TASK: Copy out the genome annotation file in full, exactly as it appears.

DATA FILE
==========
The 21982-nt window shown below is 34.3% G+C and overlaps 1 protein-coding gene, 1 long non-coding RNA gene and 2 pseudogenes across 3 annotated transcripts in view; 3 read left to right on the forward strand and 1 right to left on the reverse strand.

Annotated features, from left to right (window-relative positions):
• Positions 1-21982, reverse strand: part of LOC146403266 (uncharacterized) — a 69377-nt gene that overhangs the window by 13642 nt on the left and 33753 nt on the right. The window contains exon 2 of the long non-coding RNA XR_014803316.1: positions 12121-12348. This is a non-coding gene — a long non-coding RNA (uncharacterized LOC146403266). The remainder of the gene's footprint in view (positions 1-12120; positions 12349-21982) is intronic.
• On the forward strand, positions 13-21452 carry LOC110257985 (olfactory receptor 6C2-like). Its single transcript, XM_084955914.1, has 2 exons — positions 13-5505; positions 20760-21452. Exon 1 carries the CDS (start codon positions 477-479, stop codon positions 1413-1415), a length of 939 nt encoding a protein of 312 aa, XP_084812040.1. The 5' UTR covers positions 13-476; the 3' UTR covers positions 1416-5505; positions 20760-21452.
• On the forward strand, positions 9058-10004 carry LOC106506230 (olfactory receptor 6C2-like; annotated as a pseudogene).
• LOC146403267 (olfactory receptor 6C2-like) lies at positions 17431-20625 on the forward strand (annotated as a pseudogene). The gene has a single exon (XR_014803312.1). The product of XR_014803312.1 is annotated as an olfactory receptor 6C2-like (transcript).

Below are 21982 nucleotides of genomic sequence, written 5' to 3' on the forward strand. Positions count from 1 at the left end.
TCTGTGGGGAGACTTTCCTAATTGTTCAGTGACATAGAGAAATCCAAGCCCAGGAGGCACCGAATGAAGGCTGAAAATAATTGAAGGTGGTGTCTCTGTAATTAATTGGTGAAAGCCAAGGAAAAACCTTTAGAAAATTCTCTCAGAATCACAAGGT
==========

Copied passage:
The 21982-nt window shown below is 34.3% G+C and overlaps 1 protein-coding gene, 1 long non-coding RNA gene and 2 pseudogenes across 3 annotated transcripts in view; 3 read left to right on the forward strand and 1 right to left on the reverse strand.

Annotated features, from left to right (window-relative positions):
• Positions 1-21982, reverse strand: part of LOC146403266 (uncharacterized) — a 69377-nt gene that overhangs the window by 13642 nt on the left and 33753 nt on the right. The window contains exon 2 of the long non-coding RNA XR_014803316.1: positions 12121-12348. This is a non-coding gene — a long non-coding RNA (uncharacterized LOC146403266). The remainder of the gene's footprint in view (positions 1-12120; positions 12349-21982) is intronic.
• On the forward strand, positions 13-21452 carry LOC110257985 (olfactory receptor 6C2-like). Its single transcript, XM_084955914.1, has 2 exons — positions 13-5505; positions 20760-21452. Exon 1 carries the CDS (start codon positions 477-479, stop codon positions 1413-1415), a length of 939 nt encoding a protein of 312 aa, XP_084812040.1. The 5' UTR covers positions 13-476; the 3' UTR covers positions 1416-5505; positions 20760-21452.
• On the forward strand, positions 9058-10004 carry LOC106506230 (olfactory receptor 6C2-like; annotated as a pseudogene).
• LOC146403267 (olfactory receptor 6C2-like) lies at positions 17431-20625 on the forward strand (annotated as a pseudogene). The gene has a single exon (XR_014803312.1). The product of XR_014803312.1 is annotated as an olfactory receptor 6C2-like (transcript).

Below are 21982 nucleotides of genomic sequence, written 5' to 3' on the forward strand. Positions count from 1 at the left end.
TCTGTGGGGAGACTTTCCTAATTGTTCAGTGACATAGAGAAATCCAAGCCCAGGAGGCACCGAATGAAGGCTGAAAATAATTGAAGGTGGTGTCTCTGTAATTAATTGGTGAAAGCCAAGGAAAAACCTTTAGAAAATTCTCTCAGAATCACAAGGT